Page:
Getting a Smaller Tax Refund Than Usual? Here's Why That's a Good Thing

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  • Many tax filers end up getting a refund each year.
  • A smaller refund might seem like a bummer, but it actually means you did a great job of estimating your tax obligations.

Less money isn't necessarily bad.

The majority of people who file a tax return each year end up getting a refund. And if you're one of them, that refund may be something you're used to celebrating. After all, you suddenly have a lump sum of money hitting your bank account.

But what if this year's tax refund is a lot smaller than it usually is? What if you typically get $2,000 back from the IRS, only this year, you're getting just $600?

A smaller tax refund might seem like a bad thing at first glance. But here's why it really isn't.

It's all about getting your money sooner

A tax refund is not a gift from the IRS. Rather, when you get a refund, what the IRS is doing is returning money it took from you the previous year that it shouldn't have collected. And so if you're looking at a smaller tax refund this year, it means the IRS withheld less of your earnings last year, which is not a bad thing at all.

Remember, the system we have in place for taxing wages is imperfect. Your employer will try to estimate your tax obligation based on information you put on your tax forms, but there are different variables that come into play to determine what IRS liability you have. These include:

  • How much income you earn from a side job
  • How much interest you earn on money in savings
  • The amount of gains you earn in a brokerage account
  • The number of deductions you're eligible to claim on your taxes, and their value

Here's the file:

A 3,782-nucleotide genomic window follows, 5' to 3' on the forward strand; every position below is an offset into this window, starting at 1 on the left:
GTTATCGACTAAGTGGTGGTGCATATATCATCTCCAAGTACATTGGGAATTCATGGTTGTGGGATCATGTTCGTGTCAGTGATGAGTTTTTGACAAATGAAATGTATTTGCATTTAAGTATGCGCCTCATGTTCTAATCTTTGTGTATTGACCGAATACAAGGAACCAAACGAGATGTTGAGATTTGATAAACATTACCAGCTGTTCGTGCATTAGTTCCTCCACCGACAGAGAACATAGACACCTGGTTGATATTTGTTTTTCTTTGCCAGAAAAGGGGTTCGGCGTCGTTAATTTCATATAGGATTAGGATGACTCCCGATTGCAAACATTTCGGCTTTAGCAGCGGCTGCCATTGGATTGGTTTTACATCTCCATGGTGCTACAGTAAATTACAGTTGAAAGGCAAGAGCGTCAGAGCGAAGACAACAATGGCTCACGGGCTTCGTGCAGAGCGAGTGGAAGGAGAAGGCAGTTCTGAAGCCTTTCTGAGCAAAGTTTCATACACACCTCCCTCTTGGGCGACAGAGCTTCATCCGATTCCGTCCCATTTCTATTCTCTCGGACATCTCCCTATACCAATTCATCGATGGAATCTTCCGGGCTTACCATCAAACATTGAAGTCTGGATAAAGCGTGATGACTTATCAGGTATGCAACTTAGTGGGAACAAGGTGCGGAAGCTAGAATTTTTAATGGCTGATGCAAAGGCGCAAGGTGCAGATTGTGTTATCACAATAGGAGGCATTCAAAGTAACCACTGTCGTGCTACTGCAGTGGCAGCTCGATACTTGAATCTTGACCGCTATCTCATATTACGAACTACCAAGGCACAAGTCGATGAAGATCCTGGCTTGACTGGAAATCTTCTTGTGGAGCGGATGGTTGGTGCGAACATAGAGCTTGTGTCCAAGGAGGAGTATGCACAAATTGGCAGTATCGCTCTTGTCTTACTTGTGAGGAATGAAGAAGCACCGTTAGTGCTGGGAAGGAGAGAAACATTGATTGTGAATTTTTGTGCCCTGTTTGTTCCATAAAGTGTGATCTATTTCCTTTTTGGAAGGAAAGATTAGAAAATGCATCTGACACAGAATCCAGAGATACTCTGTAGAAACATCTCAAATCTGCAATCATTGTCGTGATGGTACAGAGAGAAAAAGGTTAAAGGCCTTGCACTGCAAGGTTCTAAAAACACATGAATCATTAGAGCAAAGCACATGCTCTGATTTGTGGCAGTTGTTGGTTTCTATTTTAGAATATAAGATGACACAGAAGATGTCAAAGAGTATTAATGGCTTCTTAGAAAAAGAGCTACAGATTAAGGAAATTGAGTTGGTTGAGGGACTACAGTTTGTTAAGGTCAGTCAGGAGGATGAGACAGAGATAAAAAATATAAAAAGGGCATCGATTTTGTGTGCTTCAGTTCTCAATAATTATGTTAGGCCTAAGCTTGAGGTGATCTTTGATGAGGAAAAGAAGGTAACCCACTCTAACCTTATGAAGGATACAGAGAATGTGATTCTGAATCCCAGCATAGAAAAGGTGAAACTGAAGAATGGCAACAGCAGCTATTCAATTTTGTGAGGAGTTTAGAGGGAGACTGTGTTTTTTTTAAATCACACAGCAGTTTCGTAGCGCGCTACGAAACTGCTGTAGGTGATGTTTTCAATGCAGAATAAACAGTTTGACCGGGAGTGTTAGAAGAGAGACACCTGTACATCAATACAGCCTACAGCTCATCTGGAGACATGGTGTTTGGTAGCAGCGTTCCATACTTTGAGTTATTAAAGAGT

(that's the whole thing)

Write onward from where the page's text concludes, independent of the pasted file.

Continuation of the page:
• The number of dependents you have
  • The tax credits you're eligible for, and what their value is (sometimes, the value of a tax credit can change from year to year, such as the Child Tax Credit, which got boosted in 2021)

Clearly, that's not a small list of factors. And it explains why tax refunds are so common.

But remember, any time you get a tax refund, it means you paid the IRS too much the previous year and gave the government an interest-free loan in the process. If you're now looking at a smaller refund, it means you kept more of your money as you earned it and didn't have to wait as long to get it.

Don't fall back on your tax refunds

Some people routinely fall back on their tax refunds to pay bills or meet other obligations. But a better bet is actually to assume you aren't getting a refund and keep your expenses to a level your paycheck can cover.

If you generally get a large refund but struggle with bills during the year, it could pay to adjust your tax withholding so your paychecks increase. There's really little to be gained by having the IRS hang onto money you're entitled to. And so rather than have to wait to collect what you're due in refund form, you're better off seeing your paychecks go up so that money is available to you month after month as your bills roll in.

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